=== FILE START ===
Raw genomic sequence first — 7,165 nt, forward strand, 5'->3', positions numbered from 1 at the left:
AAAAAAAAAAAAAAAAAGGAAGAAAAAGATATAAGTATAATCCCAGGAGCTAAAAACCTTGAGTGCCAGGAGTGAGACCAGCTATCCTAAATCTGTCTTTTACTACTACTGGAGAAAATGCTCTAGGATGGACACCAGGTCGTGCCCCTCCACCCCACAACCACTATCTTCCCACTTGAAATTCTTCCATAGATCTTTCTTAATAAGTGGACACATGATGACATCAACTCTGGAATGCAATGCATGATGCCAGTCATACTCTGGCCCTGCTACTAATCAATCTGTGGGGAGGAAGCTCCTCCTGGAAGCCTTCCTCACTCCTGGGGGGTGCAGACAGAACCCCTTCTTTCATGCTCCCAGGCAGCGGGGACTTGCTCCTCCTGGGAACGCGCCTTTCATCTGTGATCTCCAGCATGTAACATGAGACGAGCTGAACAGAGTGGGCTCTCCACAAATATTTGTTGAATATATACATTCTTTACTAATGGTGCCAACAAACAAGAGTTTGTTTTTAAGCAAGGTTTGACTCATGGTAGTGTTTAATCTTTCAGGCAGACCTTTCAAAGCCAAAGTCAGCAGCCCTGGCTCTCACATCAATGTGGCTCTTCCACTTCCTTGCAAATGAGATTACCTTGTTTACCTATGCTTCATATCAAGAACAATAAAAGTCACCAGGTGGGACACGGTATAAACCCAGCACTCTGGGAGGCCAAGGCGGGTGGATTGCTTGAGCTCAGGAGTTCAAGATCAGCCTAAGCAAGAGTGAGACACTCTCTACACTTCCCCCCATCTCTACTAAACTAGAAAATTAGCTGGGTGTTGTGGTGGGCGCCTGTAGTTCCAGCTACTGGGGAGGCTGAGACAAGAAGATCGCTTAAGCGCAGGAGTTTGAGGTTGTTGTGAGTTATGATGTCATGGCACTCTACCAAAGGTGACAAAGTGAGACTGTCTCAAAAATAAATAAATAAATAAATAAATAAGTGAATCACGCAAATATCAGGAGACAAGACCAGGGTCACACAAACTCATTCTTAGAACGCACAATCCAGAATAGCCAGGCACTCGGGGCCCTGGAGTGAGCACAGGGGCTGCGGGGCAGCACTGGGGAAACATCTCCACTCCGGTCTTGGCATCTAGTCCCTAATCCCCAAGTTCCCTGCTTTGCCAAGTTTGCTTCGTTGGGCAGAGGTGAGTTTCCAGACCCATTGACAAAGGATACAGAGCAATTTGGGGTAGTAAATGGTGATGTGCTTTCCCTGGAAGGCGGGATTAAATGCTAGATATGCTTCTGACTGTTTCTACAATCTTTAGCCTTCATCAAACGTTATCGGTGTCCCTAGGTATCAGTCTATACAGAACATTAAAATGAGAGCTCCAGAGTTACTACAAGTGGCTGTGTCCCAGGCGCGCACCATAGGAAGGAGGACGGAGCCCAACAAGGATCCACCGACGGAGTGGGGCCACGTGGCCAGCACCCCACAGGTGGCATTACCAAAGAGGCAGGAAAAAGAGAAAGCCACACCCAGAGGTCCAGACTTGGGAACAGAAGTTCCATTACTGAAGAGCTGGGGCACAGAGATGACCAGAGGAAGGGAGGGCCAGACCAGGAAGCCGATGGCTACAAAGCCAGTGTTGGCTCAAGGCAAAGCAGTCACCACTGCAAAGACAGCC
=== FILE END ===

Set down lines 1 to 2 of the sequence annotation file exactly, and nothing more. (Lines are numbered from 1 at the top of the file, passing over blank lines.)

Raw genomic sequence first — 7,165 nt, forward strand, 5'->3', positions numbered from 1 at the left:
AAAAAAAAAAAAAAAAAGGAAGAAAAAGATATAAGTATAATCCCAGGAGCTAAAAACCTTGAGTGCCAGGAGTGAGACCAGCTATCCTAAATCTGTCTTTTACTACTACTGGAGAAAATGCTCTAGGATGGACACCAGGTCGTGCCCCTCCACCCCACAACCACTATCTTCCCACTTGAAATTCTTCCATAGATCTTTCTTAATAAGTGGACACATGATGACATCAACTCTGGAATGCAATGCATGATGCCAGTCATACTCTGGCCCTGCTACTAATCAATCTGTGGGGAGGAAGCTCCTCCTGGAAGCCTTCCTCACTCCTGGGGGGTGCAGACAGAACCCCTTCTTTCATGCTCCCAGGCAGCGGGGACTTGCTCCTCCTGGGAACGCGCCTTTCATCTGTGATCTCCAGCATGTAACATGAGACGAGCTGAACAGAGTGGGCTCTCCACAAATATTTGTTGAATATATACATTCTTTACTAATGGTGCCAACAAACAAGAGTTTGTTTTTAAGCAAGGTTTGACTCATGGTAGTGTTTAATCTTTCAGGCAGACCTTTCAAAGCCAAAGTCAGCAGCCCTGGCTCTCACATCAATGTGGCTCTTCCACTTCCTTGCAAATGAGATTACCTTGTTTACCTATGCTTCATATCAAGAACAATAAAAGTCACCAGGTGGGACACGGTATAAACCCAGCACTCTGGGAGGCCAAGGCGGGTGGATTGCTTGAGCTCAGGAGTTCAAGATCAGCCTAAGCAAGAGTGAGACACTCTCTACACTTCCCCCCATCTCTACTAAACTAGAAAATTAGCTGGGTGTTGTGGTGGGCGCCTGTAGTTCCAGCTACTGGGGAGGCTGAGACAAGAAGATCGCTTAAGCGCAGGAGTTTGAGGTTGTTGTGAGTTATGATGTCATGGCACTCTACCAAAGGTGACAAAGTGAGACTGTCTCAAAAATAAATAAATAAATAAATAAATAAGTGAATCACGCAAATATCAGGAGACAAGACCAGGGTCACACAAACTCATTCTTAGAACGCACAATCCAGAATAGCCAGGCACTCGGGGCCCTGGAGTGAGCACAGGGGCTGCGGGGCAGCACTGGGGAAACATCTCCACTCCGGTCTTGGCATCTAGTCCCTAATCCCCAAGTTCCCTGCTTTGCCAAGTTTGCTTCGTTGGGCAGAGGTGAGTTTCCAGACCCATTGACAAAGGATACAGAGCAATTTGGGGTAGTAAATGGTGATGTGCTTTCCCTGGAAGGCGGGATTAAATGCTAGATATGCTTCTGACTGTTTCTACAATCTTTAGCCTTCATCAAACGTTATCGGTGTCCCTAGGTATCAGTCTATACAGAACATTAAAATGAGAGCTCCAGAGTTACTACAAGTGGCTGTGTCCCAGGCGCGCACCATAGGAAGGAGGACGGAGCCCAACAAGGATCCACCGACGGAGTGGGGCCACGTGGCCAGCACCCCACAGGTGGCATTACCAAAGAGGCAGGAAAAAGAGAAAGCCACACCCAGAGGTCCAGACTTGGGAACAGAAGTTCCATTACTGAAGAGCTGGGGCACAGAGATGACCAGAGGAAGGGAGGGCCAGACCAGGAAGCCGATGGCTACAAAGCCAGTGTTGGCTCAAGGCAAAGCAGTCACCACTGCAAAGACAGCC